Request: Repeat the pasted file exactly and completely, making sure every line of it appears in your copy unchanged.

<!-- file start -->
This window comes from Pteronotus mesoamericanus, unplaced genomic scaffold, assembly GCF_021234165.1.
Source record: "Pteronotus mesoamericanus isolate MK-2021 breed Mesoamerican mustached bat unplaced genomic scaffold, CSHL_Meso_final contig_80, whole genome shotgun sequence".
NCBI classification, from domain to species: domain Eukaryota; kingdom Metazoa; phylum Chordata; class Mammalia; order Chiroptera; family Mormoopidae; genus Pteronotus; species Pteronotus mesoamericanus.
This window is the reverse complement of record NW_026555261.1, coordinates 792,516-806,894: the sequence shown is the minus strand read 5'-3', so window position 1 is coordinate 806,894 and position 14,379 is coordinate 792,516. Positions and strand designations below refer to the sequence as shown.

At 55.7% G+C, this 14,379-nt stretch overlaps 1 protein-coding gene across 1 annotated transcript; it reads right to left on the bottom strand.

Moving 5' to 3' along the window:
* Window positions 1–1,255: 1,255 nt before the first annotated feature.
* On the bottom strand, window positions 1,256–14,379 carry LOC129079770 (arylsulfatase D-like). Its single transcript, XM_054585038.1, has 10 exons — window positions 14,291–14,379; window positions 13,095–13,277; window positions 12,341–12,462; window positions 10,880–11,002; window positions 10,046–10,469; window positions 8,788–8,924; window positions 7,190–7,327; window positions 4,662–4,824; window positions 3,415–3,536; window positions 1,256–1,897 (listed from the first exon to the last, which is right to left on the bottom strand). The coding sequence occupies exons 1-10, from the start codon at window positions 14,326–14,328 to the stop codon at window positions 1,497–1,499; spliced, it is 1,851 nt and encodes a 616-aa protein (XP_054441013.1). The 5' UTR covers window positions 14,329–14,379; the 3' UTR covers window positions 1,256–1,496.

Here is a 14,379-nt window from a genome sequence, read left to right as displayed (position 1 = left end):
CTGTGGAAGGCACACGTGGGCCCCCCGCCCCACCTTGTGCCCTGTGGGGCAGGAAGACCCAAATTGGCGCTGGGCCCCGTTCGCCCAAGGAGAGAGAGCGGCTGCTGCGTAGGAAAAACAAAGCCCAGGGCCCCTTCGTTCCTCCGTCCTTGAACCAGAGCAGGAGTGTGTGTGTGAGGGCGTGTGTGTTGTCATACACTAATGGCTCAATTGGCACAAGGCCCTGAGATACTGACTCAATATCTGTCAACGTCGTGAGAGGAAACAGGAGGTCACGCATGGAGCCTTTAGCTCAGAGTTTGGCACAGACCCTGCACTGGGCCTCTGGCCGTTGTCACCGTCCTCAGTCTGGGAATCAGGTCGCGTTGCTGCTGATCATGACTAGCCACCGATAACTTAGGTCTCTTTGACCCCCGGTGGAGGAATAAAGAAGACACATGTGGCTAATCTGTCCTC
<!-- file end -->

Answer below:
This window comes from Pteronotus mesoamericanus, unplaced genomic scaffold, assembly GCF_021234165.1.
Source record: "Pteronotus mesoamericanus isolate MK-2021 breed Mesoamerican mustached bat unplaced genomic scaffold, CSHL_Meso_final contig_80, whole genome shotgun sequence".
NCBI classification, from domain to species: domain Eukaryota; kingdom Metazoa; phylum Chordata; class Mammalia; order Chiroptera; family Mormoopidae; genus Pteronotus; species Pteronotus mesoamericanus.
This window is the reverse complement of record NW_026555261.1, coordinates 792,516-806,894: the sequence shown is the minus strand read 5'-3', so window position 1 is coordinate 806,894 and position 14,379 is coordinate 792,516. Positions and strand designations below refer to the sequence as shown.

At 55.7% G+C, this 14,379-nt stretch overlaps 1 protein-coding gene across 1 annotated transcript; it reads right to left on the bottom strand.

Moving 5' to 3' along the window:
* Window positions 1–1,255: 1,255 nt before the first annotated feature.
* On the bottom strand, window positions 1,256–14,379 carry LOC129079770 (arylsulfatase D-like). Its single transcript, XM_054585038.1, has 10 exons — window positions 14,291–14,379; window positions 13,095–13,277; window positions 12,341–12,462; window positions 10,880–11,002; window positions 10,046–10,469; window positions 8,788–8,924; window positions 7,190–7,327; window positions 4,662–4,824; window positions 3,415–3,536; window positions 1,256–1,897 (listed from the first exon to the last, which is right to left on the bottom strand). The coding sequence occupies exons 1-10, from the start codon at window positions 14,326–14,328 to the stop codon at window positions 1,497–1,499; spliced, it is 1,851 nt and encodes a 616-aa protein (XP_054441013.1). The 5' UTR covers window positions 14,329–14,379; the 3' UTR covers window positions 1,256–1,496.

Here is a 14,379-nt window from a genome sequence, read left to right as displayed (position 1 = left end):
CTGTGGAAGGCACACGTGGGCCCCCCGCCCCACCTTGTGCCCTGTGGGGCAGGAAGACCCAAATTGGCGCTGGGCCCCGTTCGCCCAAGGAGAGAGAGCGGCTGCTGCGTAGGAAAAACAAAGCCCAGGGCCCCTTCGTTCCTCCGTCCTTGAACCAGAGCAGGAGTGTGTGTGTGAGGGCGTGTGTGTTGTCATACACTAATGGCTCAATTGGCACAAGGCCCTGAGATACTGACTCAATATCTGTCAACGTCGTGAGAGGAAACAGGAGGTCACGCATGGAGCCTTTAGCTCAGAGTTTGGCACAGACCCTGCACTGGGCCTCTGGCCGTTGTCACCGTCCTCAGTCTGGGAATCAGGTCGCGTTGCTGCTGATCATGACTAGCCACCGATAACTTAGGTCTCTTTGACCCCCGGTGGAGGAATAAAGAAGACACATGTGGCTAATCTGTCCTC